Thanks for all your kind words. There are friends and family here but we are all dealing so differently with it that it is hard to be there for one another right now. I have friends I can talk to and be with but no one really who " gets it". I am regrouping and trying to find myself again. How I feel is not what I thought I would. We knew this was gonna happen. So I did what I had to do so I dont have regrets and I dont. But what kinda worries me and makes me think i am not dealing well is I dont miss her. I think of her alot and there has been many times i find myself waiting for her text or I go to call her to ask her to go out. But I dont phyiscally miss her. 

She gave me such a gift to be there and support her. I have grown so much and found out so much about her and myself and life. The book tibetian book of living and dying helped me so much. But still have so many questions and I find myself going over things to make sure I did things properly and that I listened when I was suppose to and things.  
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Reply by KathCull_admin
28 Apr 2014, 8:35 PM

Hi Beanie,
I was once told me that after the death of someone we care about it’s like we are wrapped in cotton balls. We don’t feel very much inside or outside.  Gradually, as time goes by, the cotton falls away bit by bit and we can begin to feel the grief. You might find the article Grief Work  helpful.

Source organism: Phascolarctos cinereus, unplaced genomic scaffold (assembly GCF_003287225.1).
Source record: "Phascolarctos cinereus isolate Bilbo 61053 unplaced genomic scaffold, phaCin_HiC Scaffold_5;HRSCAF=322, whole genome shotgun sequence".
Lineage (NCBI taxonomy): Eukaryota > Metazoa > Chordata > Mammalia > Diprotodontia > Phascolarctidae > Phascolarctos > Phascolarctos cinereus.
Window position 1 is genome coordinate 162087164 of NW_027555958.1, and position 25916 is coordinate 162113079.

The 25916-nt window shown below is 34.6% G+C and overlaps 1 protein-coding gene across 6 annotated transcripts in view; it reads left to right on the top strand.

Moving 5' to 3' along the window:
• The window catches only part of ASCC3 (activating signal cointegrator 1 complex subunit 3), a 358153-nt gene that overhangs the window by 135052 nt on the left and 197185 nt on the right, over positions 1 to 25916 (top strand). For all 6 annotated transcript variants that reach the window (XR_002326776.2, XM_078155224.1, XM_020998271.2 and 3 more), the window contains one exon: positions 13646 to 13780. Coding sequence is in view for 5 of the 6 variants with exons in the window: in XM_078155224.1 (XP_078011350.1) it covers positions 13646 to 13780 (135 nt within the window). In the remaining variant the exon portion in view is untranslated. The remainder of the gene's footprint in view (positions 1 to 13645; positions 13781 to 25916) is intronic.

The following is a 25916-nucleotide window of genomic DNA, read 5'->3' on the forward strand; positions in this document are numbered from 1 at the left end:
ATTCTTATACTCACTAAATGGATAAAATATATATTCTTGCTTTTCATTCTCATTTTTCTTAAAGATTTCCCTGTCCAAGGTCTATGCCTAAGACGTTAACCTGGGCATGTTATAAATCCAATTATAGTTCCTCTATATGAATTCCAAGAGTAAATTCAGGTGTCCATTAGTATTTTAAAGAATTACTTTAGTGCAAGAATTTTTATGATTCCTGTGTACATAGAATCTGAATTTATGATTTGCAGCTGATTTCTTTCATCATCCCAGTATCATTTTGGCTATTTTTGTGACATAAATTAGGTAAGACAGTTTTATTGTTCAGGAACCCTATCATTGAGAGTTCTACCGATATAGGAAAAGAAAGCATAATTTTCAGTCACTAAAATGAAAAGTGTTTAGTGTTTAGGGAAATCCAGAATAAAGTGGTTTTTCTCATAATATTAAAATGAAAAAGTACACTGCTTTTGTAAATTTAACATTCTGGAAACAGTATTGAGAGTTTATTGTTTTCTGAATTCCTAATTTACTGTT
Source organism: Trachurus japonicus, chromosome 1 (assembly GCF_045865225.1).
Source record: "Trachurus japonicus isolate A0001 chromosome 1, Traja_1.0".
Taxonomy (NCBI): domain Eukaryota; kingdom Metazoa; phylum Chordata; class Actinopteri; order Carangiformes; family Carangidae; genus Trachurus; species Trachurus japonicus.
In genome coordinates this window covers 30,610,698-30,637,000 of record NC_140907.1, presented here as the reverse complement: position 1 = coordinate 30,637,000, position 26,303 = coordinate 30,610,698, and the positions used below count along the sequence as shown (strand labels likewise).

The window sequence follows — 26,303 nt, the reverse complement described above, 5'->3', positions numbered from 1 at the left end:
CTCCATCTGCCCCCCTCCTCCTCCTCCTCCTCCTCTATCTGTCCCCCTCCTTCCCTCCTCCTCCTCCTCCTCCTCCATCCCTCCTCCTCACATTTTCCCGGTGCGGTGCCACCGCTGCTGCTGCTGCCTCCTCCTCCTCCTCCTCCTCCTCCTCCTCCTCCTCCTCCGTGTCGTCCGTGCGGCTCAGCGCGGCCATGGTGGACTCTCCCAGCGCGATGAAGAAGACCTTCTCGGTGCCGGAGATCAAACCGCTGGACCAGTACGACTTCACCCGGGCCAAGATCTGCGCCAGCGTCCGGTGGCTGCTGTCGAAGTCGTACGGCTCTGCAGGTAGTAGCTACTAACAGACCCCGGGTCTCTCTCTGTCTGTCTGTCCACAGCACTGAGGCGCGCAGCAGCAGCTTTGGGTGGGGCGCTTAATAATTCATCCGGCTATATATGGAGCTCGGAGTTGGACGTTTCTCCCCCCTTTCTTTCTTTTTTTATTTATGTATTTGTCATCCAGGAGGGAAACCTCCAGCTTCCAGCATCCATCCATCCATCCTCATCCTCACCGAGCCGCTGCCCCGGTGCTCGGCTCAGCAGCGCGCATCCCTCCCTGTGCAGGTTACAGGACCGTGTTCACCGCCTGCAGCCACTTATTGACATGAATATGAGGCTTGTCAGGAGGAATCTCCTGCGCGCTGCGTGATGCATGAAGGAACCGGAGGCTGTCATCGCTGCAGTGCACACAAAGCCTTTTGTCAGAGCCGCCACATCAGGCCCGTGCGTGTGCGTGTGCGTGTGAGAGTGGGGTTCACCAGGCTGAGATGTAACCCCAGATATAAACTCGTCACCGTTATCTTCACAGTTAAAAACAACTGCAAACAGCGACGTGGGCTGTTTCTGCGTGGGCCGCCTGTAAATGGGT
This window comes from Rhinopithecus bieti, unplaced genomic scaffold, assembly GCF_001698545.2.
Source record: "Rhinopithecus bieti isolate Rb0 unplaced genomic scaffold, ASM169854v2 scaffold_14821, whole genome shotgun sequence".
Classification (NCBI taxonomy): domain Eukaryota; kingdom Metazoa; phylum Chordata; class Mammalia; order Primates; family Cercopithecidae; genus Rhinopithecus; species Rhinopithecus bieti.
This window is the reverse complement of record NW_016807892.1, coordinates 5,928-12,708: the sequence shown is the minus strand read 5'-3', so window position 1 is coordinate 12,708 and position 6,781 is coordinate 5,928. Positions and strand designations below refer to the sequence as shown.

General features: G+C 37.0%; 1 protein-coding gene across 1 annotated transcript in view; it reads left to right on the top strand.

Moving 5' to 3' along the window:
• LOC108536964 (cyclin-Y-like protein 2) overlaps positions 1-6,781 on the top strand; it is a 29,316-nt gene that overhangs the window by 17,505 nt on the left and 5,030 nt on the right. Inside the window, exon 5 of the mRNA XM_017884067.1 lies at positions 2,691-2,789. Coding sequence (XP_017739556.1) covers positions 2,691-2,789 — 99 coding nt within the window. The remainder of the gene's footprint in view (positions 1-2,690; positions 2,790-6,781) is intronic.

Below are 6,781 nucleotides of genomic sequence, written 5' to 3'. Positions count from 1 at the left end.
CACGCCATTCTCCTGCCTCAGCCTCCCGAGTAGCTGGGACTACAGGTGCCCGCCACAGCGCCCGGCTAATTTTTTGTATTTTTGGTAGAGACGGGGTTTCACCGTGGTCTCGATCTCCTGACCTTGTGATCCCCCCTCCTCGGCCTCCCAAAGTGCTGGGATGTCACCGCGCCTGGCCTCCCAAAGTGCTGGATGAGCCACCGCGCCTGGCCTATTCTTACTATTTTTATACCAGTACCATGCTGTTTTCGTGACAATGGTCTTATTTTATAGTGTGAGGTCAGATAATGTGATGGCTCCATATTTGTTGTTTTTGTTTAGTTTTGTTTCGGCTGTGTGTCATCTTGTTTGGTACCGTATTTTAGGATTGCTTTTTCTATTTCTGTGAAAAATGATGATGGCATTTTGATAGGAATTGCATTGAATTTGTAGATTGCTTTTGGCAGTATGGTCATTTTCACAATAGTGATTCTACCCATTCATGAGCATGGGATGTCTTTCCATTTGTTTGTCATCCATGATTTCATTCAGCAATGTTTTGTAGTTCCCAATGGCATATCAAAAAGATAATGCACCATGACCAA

You were working and providing support plus caring for your friend – I would imagine you might be quite tired both physically and emotionally. It’s a tired that doesn’t go away with a few sleeps – it takes time.


I think it is only natural to wonder if you could have done something differently or said something more. But I firmly believe that we do the best we can at the time, with the information and resources we have – it’s good to remind ourselves of that.  


Marstin said in Lindsaymarie’s thread Failing Friendships the process of sickness and death changes us – perhaps that is part of what you are finding now – you are not the same person you were – your friend and your connection to her have changed you – and that is not necessarily bad.


Please keep asking the questions, we’re here to listen and support you.


Katherine